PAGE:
Asymmetry drives everything dynamic in this world. Every movement, change and trend has behind it an imbalance of one sort or another between related entities. By contrast, equilibria – moments of which are few and far between – are the cause of stasis. The identification and management of asymmetries is therefore critical not just for understanding where we are, but how we go forward.
Asymmetry takes many forms. The most obvious of them is asymmetric information, the promised land for everyone from military generals to hedge fund traders. But there are other, more subtle asymmetries which can have just as much influence, and which explain many of the tensions around us. These are often structural – an imbalance in access for instance, or of legitimacy, or even of interest and prioritisation – and exist between a wide range of players: governments and people, political parties and voters, companies and customers to name a few. These are often more difficult to perceive and perhaps impossible to rectify.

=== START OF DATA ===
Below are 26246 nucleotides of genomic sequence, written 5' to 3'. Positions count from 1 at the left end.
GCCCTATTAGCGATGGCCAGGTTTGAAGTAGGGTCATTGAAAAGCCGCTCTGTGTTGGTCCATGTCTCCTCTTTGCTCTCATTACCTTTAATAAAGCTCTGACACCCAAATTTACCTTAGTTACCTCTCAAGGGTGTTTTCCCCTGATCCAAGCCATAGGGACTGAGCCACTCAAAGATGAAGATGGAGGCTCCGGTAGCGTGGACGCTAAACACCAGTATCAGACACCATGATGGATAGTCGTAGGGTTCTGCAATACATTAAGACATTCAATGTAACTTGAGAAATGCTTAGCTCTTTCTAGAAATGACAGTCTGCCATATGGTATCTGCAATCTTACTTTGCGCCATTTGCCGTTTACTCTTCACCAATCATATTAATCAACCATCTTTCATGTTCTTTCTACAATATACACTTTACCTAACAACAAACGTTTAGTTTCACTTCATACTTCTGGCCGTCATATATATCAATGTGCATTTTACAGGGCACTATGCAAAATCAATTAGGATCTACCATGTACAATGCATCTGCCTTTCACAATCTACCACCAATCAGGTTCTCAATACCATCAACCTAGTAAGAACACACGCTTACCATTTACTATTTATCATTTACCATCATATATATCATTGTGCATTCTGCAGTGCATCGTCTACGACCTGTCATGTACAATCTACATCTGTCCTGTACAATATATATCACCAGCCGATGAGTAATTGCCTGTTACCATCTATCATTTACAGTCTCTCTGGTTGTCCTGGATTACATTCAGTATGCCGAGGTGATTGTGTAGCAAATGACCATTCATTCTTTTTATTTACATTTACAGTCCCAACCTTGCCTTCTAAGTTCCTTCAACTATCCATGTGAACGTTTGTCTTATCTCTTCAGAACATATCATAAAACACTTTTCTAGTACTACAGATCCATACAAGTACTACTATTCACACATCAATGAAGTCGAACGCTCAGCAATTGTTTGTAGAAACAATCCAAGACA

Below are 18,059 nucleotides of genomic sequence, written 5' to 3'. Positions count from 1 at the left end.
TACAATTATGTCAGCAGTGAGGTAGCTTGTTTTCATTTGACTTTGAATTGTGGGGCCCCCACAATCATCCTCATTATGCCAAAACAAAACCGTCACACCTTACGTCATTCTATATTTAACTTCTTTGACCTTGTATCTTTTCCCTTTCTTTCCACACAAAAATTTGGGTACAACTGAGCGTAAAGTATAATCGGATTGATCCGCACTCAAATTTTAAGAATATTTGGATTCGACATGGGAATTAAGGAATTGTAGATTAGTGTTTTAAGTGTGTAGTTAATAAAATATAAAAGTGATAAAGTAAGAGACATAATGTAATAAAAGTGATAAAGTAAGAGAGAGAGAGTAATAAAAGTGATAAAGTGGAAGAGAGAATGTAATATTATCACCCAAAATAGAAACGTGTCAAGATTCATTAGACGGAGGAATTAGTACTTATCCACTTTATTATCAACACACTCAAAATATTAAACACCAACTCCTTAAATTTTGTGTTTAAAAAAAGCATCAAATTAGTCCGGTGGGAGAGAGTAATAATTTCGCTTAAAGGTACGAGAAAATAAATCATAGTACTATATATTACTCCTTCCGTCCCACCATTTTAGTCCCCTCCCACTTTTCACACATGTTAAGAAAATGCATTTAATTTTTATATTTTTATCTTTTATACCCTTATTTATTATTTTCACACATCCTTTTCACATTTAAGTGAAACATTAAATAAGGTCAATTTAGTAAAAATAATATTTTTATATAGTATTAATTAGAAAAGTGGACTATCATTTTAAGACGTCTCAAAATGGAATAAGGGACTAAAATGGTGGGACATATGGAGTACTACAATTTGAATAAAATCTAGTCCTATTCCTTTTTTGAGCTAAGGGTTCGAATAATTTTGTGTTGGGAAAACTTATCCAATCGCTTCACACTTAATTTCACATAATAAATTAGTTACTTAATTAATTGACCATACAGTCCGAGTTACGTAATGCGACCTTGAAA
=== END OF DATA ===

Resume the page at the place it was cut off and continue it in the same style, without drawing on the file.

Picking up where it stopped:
This is not to say that the world is a zero sum game – far from it. In fact, asymmetries can often lead to a situation where everyone is worse off, and where seeking to correct such an imbalance might help all concerned. If a new invention fails to overcome obstacles to its distribution, it may fall by the wayside becoming a loss not just to its inventor but society as a whole. Visionary politics which fail to garner support may cost a nation its cohesion and even its existence. A football team which cannot find the right balance – on the pitch, or on the sidelines – will prove an expensive disappointment to its supporters. The stakes can be high.
This blog will be dedicated, amongst other things, to the distillation and examination of this asymmetric world.